Last week, when E3 opened its doors to more than 48,900 video game professionals, we commented here on the growing importance of social media in the industry. As the agency responsible for managing E3’s public relations, we credentialed more YouTubers than ever before and the day before the show opened we saw more than 900,000 videos posted.
Clearly social media, in all of its varied forms, has become a critical amplification tool and message delivery mechanism. Here are some of the other digital trends we observed last week.


  • Twitter dominated as the social channel of choice for sharing information during E3 because the platform is fast, easy and immediate.
  • Driving the Tweets and the RTs were the gaming fans not at the show. Social media allowed them to experience the event real-time and clearly that is what they wanted.
  • One interesting note about Twitter is that Mashable was a top influencer on the platform. Technically a blog, Mashable functions as almost a hybrid of traditional and digital media with its full writing, editing and publishisng staff. The outlet’s authority and influence are undeniable across not only gaming, but all technology sectors.

YouTube and Twitch

  • Video views surged at the start of the show and then dipped while show goers were busy making the rounds of booths and exhibits. They surged again following Nintendo’s Treehouse event. As the media reported on the event, more people were turning to YouTube and Twitch, proving quality content will always be a top driver of views, shares and likes.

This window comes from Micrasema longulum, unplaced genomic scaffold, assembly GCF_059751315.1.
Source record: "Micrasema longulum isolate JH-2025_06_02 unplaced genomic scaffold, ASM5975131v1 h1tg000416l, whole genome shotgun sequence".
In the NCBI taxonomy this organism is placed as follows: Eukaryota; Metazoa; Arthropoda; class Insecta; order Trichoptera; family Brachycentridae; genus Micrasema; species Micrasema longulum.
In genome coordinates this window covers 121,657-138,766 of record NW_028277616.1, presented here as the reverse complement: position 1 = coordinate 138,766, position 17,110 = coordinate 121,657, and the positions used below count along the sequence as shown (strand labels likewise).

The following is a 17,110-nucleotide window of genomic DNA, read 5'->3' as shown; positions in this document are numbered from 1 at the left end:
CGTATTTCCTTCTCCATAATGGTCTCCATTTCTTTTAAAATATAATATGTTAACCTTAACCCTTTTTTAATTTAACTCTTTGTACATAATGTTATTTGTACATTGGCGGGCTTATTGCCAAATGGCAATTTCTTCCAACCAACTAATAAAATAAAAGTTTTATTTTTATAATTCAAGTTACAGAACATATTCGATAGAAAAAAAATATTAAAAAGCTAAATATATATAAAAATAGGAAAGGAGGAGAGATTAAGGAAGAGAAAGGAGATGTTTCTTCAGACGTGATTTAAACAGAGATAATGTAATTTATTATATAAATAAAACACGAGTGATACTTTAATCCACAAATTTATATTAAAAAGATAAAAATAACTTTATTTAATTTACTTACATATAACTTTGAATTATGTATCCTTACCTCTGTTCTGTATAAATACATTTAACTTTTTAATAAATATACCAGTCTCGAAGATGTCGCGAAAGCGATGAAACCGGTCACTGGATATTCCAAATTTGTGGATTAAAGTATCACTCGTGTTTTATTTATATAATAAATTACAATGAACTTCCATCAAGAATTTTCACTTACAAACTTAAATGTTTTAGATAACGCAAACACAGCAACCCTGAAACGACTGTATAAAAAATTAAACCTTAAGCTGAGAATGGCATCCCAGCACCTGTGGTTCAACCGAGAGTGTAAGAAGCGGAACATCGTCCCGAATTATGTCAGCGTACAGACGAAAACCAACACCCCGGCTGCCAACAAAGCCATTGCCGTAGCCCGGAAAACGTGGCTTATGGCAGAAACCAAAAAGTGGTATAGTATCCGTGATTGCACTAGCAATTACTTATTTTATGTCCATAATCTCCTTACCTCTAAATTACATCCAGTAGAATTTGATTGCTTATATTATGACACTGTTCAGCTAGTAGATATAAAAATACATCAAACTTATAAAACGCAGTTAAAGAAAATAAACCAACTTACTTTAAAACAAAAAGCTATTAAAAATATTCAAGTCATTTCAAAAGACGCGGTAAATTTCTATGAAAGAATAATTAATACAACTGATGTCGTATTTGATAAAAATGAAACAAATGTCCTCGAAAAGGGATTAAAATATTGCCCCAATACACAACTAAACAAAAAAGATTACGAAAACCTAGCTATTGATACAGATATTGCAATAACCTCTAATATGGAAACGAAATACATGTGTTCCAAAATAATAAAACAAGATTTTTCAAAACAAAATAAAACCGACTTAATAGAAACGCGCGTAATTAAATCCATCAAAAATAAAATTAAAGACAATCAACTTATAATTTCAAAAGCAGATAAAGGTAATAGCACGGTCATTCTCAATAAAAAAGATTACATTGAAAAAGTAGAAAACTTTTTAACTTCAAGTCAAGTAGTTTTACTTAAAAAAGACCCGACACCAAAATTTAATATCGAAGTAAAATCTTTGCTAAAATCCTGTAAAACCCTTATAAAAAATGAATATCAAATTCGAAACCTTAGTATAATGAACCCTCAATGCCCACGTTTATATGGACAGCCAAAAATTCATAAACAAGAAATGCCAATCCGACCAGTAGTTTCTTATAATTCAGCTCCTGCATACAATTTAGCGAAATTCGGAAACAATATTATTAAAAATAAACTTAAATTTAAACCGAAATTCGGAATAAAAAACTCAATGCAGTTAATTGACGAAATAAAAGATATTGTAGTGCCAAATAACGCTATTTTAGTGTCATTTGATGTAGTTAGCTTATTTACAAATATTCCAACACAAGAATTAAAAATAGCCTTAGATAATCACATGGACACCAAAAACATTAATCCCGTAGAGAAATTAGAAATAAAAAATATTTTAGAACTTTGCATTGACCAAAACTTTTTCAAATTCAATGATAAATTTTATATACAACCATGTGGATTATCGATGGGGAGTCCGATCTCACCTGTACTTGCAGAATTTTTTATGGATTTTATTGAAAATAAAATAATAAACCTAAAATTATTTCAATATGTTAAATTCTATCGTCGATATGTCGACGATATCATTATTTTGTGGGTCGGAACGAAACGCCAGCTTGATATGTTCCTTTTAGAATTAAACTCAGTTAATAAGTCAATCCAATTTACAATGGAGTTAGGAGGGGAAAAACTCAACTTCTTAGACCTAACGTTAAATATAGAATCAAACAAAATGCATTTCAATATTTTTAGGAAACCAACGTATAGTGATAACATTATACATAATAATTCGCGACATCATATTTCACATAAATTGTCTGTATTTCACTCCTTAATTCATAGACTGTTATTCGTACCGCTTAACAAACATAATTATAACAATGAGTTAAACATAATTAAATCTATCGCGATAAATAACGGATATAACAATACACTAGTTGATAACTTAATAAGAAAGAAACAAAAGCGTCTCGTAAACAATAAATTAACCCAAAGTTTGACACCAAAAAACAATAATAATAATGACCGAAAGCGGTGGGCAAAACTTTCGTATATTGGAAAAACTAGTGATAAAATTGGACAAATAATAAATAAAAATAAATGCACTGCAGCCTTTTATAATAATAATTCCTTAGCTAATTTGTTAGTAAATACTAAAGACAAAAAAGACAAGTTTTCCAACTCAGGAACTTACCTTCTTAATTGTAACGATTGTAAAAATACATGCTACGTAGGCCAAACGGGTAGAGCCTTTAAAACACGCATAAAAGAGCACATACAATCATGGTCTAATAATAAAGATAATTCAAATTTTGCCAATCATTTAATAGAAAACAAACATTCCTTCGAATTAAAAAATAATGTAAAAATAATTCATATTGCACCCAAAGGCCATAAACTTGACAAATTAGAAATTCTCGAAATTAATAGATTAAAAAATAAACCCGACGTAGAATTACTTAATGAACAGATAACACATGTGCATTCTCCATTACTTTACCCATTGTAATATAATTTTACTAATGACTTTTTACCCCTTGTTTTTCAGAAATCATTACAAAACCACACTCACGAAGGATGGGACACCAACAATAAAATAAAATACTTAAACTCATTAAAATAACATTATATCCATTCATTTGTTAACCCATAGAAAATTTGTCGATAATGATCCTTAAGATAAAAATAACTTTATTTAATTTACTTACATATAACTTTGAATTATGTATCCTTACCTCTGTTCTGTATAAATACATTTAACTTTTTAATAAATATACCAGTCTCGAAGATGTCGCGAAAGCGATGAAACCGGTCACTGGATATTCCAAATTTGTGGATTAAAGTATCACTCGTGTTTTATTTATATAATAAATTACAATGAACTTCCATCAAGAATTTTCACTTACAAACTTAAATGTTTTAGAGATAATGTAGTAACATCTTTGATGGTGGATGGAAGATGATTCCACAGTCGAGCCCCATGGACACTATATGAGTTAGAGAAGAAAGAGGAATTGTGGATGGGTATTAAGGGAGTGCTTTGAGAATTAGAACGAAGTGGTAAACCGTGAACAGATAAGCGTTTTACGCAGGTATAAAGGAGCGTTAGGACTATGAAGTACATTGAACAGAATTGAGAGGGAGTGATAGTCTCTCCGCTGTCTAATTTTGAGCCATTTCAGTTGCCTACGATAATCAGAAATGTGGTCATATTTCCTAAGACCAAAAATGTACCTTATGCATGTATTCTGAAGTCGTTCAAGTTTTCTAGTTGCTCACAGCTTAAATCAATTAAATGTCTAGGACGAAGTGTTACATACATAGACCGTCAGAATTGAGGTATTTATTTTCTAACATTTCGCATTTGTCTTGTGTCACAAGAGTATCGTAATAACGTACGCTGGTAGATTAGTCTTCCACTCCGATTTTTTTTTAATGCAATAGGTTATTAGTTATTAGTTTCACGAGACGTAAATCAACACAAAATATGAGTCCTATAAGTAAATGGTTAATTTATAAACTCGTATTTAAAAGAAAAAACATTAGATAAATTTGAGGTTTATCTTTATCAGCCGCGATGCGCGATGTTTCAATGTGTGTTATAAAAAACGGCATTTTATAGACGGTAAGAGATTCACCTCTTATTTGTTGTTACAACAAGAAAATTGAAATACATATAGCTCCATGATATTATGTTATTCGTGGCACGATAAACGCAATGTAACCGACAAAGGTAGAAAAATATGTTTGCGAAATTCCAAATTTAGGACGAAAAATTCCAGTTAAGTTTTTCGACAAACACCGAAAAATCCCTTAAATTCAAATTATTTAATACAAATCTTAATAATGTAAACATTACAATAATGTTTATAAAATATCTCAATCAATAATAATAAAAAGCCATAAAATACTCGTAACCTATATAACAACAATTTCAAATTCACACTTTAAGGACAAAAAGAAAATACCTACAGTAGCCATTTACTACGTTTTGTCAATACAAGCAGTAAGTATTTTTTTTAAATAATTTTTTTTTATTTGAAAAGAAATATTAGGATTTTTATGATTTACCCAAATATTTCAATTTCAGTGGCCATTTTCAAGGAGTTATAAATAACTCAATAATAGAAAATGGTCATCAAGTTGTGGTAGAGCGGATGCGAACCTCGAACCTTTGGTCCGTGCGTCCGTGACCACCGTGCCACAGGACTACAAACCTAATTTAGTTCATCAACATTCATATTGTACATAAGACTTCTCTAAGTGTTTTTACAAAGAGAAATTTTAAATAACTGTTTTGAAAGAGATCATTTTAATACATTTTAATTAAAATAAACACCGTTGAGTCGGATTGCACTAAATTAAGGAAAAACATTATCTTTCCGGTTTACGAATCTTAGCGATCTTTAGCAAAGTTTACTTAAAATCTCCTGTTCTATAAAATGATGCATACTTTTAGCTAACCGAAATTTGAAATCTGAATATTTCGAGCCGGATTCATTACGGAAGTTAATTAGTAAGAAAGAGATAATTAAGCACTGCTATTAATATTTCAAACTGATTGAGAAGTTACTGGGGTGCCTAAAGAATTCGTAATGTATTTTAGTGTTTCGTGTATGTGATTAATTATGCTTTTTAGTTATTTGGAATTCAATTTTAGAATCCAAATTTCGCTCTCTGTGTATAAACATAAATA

• Facebook lagged behind other platforms in share of voice and was the least active major social platform during E3. The platform just doesn’t lend itself well to the types of real-time, interactive conversations that were driving much of the social activity related to the show.


  • Interestingly, Instagram generated more impressions (over 30 million) than Facebook (approximately 25 million).
  • Clearly, at an event as popular and information-rich as E3, speed, authority, and visuals are the new currency for influencers.

“Traditional” media

  • And through it all, traditional media outlets from broadcast to print were steady in their reporting and coverage. These outlets still matter; still carry authority, reach and influence. But they certainly don’t dominate. No, it’s the consumer of of media that makes the rules, not the medium itself. Marketers need to meet their audiences where they are and they need to deliver their messages as appropriate – whether that’s a 60-second clip, 140 characters, an unfiltered image, or a 600 word op-ed.